The two Palestinian factions, Fatah, which controls the so-called West Bank, and Hamas, which controls the Gaza strip, have met together in Egypt this week and appear to be making steps to unite together.
Representatives of the two groups, Fatah, which controls the so called West Bank, and Hamas, which controls the Gaza Strip, recently engaged in separate talks with Egyptian officials in Cairo. Each side spoke with Egyptian officials who acted as intermediaries.
Egypt relayed Fatah’s demands to Hamas that as a first step, it must dissolve the administrative committee, its de facto government in Gaza, and allow the unity government to take charge. And, surprisingly, Hamas has agreed to do so.
“Through negotiations conducted by Egypt, Hamas has accepted that in order to revive and bring back Palestinian unity between Gaza and the West Bank they will legitimize the government of consensus led by Prime Minister Rami Hamdallah,” Nabil Shaath, a senior Fatah member, said in an interview. “He is invited to go to Gaza and take over all the ministries there.”
Hamas official Husam Badran said discontinuing the group’s administrative committee would allow the government to assume its responsibilities in Gaza.
“We accepted that as a sign of our good will toward reconciliation,” he said to the Associated Press.
“The administrative committee is now dissolved and the government can come to Gaza today to assume its responsibilities and duties,” he said.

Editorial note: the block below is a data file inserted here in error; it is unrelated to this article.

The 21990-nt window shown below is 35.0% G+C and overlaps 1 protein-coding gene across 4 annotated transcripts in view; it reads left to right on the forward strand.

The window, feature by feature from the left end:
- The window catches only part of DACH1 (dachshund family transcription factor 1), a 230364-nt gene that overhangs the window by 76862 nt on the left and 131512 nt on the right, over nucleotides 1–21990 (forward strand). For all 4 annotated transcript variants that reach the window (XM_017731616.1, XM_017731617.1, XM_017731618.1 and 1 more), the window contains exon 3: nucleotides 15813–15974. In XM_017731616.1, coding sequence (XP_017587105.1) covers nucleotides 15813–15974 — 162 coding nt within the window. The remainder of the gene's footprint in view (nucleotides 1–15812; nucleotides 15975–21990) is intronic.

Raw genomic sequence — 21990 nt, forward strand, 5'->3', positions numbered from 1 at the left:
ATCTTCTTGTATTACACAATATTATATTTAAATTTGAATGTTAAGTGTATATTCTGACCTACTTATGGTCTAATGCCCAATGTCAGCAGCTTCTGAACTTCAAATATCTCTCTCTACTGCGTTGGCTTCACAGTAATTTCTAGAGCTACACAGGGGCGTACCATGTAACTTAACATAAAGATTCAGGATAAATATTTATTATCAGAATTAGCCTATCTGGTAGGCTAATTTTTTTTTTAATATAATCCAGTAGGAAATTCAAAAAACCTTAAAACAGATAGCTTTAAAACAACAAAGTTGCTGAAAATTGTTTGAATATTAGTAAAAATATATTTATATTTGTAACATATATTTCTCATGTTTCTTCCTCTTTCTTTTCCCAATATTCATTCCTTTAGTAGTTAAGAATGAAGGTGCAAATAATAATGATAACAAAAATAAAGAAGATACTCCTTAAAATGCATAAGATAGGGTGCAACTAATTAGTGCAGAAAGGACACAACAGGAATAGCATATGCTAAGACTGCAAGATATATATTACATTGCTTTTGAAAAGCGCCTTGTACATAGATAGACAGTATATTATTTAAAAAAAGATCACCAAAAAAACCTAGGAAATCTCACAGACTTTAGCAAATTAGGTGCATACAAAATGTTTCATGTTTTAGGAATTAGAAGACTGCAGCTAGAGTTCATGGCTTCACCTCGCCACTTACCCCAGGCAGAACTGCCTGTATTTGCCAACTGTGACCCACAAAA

Azzam al-Ahmed, a Fatah participant in the talks, said Hamas and Fatah agreed to meet in Cairo within 10 days, during which time the national unity government should assume its responsibility in Gaza.
Mahmoud Aloul, another Fatah official, told the Voice of Palestine radio that the news from Cairo is encouraging, but that “we want to see that happening on the ground before we move to the next step.”
There have been a number of attempts in the past to bring Hamas and Fatah together, but all attempts have failed.
This move comes five months after Abbas imposed sanctions on Hamas. These sanctions led to a serious electricity crisis, leaving the strip’s residents with only two hours of electricity a day. Abbas also hoped that the sanctions would prompt the civil population in Gaza to rise up against the Hamas government in the strip and maybe even try to topple it.
However, in its decision to dismantle the committee, Hamas basically moved the ball into Abbas’ court. The announcement conveys to the Palestinians, the Egyptians and whoever else it may concern, that Hamas is extending its hand in peace and doing everything it has been asked to do.
This move embarrasses Abbas, who is now facing an important test. He must now cancel the sanctions and restore the situation in Gaza, which will cost him quite a lot of money. A refusal to lift all the sanctions would portray him as a rejectionist and place him in a very negative light, especially vis-à-vis Egypt, whose relations with Abbas are already unstable.
If, however, this pledge is real and Fatah and Hamas are trying to unite together, it could be a real concern to Israel.
One of the demands Hamas has made is that the Palestinians will hold an election. If this happens, Hamas could well gain control of both the West Bank and Gaza, a move that would see Israel having to confront the terrorist group in multiple areas, instead of just inside the Gaza Strip as it currently does.
Polls show that if parliamentary elections were held now, Hamas would win them in both Gaza and the so called West Bank, taking all power away from Abbas.
Abbas, 82, is backed by the United Nations and Western governments and is currently 12 years into what was supposed to be a four-year term. However, according to multiple opinion polls, he is an unpopular leader with his people and he has no clear successor within his party.